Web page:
Oh, the trap I've fallen into with the Grishaverse...don’t get me wrong, it’s a very good trap! I have a tendency to fall in love with things that aren’t real in a big way, and when I say aren’t real, I mean fictional characters or anything within the mythical realm. From this review, you’ll probably catch a glimpse of my (very healthy) obsession with this universe.

Let’s kick things off with the Shadow and Bone trilogy, shall we? This trilogy consists of the following books - Shadow and Bone, Siege and Storm, & Ruin and Rising. Shadow and Bone did quite well in terms of establishing its characters, what they mean, where they stand in terms of hierarchy, etc. It resembles the Harry Potter world in a way, with all the different houses and what they represent. The story starts off by introducing us to the Shadow Fold, a swath of unnatural darkness crawling with monsters. Alina Starkov is our protagonist and the entire story is from her perspective as she travels through her nation, Ravka.

Mal is the boy she grew up with - they were both two refugees orphaned at a young age, and they have been each other's constant companions through the trials and tribulations of life. Their connection is precious, with so much love in it that many tend to look past easily (not me though!). Why do they look past this connection you ask? Well, that may have to do with a very mysterious and VERY handsome character called the Darkling. When Alina and Mal have to trek through the Shadow Fold, Alina is met with powers she didn’t know she possessed, a power that was never believed to exist, until now. When this power is witnessed by many in the Shadow Fold, Alina is whisked away by the Darkling to train with the Grisha - her country’s magical military elite led by the Darkling himself.

This book is about Alina’s newfound powers that need to be tamed, as she is now expected to use them to destroy the Shadow Fold and reunite her war-ravaged country. In preparation for that however, she makes a dangerous discovery, one that threatens everything she loves and her nation.

Throughout all three books, most people I know vouched for Alina and the mysterious Darkling. They found Mal pretty...annoying, sadly. As for me, I perceived it in a completely different manner. I felt the Darkling was incredibly overhyped and portrayed in a way that was underwhelming to me by the time I finally finished the books. He is still very powerful, yet I always had more of an interest and liking towards Mal (yes I like the character that not many do, as always!). The second book, Siege and Storm was rather slow and draggy, if I’m being very honest. Don’t let that fool you, the third book will make up for everything, as in my very personal opinion, Ruin and Rising is the best book of the trilogy. Everything was damn near perfect, and I just absolutely loved how the story ended.

Let’s jump to the Six of Crows duology now and as the name states, there’s 2 books to this - Six of Crows and Crooked Kingdom. Six of Crows starts off in another part of the Grishaverse, a story set in a state called Ketterdam, 2 years after Shadow and Bone ends. Ketterdam is different from Ravka in every way possible, it’s the downtrodden part of town that not many frequent. Here is where we meet our protagonist, Kaz Brekker, manager of the notorious Crow Club in Ketterdam, home of a street gang called the Crows. His portrayal in the book somehow managed to capture my unattainable heart, and yet if I met Kaz in real life, I’d want to punch him in the face. His character is incredibly frustrating, and yet again, I ended up loving the least likeable character. I guess I do have a type!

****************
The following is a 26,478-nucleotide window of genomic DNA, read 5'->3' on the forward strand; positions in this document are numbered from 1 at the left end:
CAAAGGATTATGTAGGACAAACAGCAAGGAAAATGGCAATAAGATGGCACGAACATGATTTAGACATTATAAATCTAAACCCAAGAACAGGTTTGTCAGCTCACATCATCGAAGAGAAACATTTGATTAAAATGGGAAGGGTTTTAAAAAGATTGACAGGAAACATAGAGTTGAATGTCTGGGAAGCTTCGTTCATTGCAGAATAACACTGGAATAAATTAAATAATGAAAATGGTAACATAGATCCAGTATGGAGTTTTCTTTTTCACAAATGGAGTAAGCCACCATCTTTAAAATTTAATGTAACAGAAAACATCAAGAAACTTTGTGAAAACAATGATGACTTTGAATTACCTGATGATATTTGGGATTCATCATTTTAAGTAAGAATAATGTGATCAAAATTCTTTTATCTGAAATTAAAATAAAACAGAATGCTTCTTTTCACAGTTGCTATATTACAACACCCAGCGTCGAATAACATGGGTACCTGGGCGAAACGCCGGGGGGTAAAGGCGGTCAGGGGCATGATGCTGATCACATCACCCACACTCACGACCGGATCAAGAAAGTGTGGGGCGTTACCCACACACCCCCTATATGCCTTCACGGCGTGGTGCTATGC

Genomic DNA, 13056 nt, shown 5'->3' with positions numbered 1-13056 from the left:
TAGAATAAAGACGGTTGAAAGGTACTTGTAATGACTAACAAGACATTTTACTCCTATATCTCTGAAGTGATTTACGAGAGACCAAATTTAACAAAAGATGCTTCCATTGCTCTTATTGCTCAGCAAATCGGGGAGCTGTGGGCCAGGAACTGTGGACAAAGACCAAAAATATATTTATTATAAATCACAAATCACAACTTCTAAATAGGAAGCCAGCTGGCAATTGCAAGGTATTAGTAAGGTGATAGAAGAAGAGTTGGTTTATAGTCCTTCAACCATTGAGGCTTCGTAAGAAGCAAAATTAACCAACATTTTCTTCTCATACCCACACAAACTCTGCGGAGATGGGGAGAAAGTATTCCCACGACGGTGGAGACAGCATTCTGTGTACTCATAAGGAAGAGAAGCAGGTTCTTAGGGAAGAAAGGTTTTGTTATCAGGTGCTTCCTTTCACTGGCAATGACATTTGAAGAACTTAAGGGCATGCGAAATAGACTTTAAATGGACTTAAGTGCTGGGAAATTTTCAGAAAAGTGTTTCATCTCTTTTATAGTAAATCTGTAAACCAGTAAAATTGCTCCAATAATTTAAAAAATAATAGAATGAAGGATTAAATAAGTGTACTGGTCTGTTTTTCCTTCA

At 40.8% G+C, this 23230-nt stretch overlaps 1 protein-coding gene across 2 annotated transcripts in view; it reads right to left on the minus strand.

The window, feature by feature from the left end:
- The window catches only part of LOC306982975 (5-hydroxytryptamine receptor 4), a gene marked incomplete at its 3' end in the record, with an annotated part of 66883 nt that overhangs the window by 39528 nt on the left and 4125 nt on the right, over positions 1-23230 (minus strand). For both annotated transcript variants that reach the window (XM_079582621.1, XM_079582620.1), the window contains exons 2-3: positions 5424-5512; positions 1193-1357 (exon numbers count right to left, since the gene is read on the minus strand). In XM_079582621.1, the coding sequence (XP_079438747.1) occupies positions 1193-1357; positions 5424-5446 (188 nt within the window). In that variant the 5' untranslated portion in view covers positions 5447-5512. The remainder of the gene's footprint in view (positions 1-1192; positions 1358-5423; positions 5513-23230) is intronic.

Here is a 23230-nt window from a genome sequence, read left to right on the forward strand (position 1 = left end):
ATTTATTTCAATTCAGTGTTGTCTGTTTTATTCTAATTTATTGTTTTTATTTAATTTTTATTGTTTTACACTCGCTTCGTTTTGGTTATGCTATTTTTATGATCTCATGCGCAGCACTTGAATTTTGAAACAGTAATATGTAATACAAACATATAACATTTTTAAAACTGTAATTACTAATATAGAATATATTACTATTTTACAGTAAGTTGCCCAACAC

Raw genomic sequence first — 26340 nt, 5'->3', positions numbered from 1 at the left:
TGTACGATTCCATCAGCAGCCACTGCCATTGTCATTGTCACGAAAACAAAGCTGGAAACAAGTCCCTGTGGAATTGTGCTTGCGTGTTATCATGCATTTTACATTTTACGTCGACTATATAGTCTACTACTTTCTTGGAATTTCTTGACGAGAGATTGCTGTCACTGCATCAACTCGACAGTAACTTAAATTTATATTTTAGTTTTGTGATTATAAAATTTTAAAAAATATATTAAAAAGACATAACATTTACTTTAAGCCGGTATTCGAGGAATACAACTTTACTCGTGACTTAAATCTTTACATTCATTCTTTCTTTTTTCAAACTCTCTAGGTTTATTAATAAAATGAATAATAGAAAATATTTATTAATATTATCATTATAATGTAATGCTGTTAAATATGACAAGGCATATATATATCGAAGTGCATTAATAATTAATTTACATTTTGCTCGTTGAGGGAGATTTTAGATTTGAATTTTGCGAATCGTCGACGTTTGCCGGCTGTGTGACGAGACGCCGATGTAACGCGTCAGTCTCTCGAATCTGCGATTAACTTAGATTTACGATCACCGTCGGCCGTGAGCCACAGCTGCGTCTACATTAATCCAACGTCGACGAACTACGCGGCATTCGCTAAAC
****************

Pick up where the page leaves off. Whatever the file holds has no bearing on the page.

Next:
Now, onto the plot. The world is likely to be destroyed by a single drug, a drug so powerful that half yearn for it, and the other half want it gone, fearing for what it would unleash upon the world. So who’s going to stop it? Well, it’s going to be Kaz and his fantastical ragtag crew of a convict, a sharpshooter, a runaway, a spy, a heartrender (you’ll come to know what that is) and a thief. Unlike Kaz, the rest of our characters are extremely likeable..in their own odd ways though, I must add. Each of them possess a quality necessary for the mission, and while they might possess the power to save the world, the real question is will they survive each other? Did I mention that this story is told through each of their perspectives?! I simple LOVE books like this - I truly enjoy being able to deep dive into each individual character's narratives.

When I say Kaz is a genius, it truly is the biggest understatement, yet characters throughout the book repeatedly tend to underestimate him as the cripple; the man with the crow cane under his hand. These books made me so happy as I was reading them, and allowed me to step into a beautiful magical world every single time I picked them up. Between the Shadow and Bone trilogy and the Six of Crows duology, my favourite has to be the latter. It’s so clever, so well written, and the character development is absolutely chef’s kiss.

Like any fantasy book, you’ll be extremely confused at the start of it all, but don’t let that stop you from experiencing what I did. Perhaps you might not like it, these books aren’t for everyone but I could never forgive myself if I didn’t at least TRY to convince you to read them. Oh and please, read the Shadow and Bone trilogy first. I made the mistake of reading the Six of Crows duology before that and I spoiled it for myself in more ways than one (everyone says it doesn’t matter which you read first but if you enjoy the element of surprise, please trust me on this).

If you do decide to read these, I truly hope you enjoy them, and I'd love to know your thoughts on these books! Up next on the Leigh Bardugo train for me will be King of Scars and Rule of Wolves. There’s a high chance I’ll be back with a review of those books once I’m done. Till next time readers.

x Maya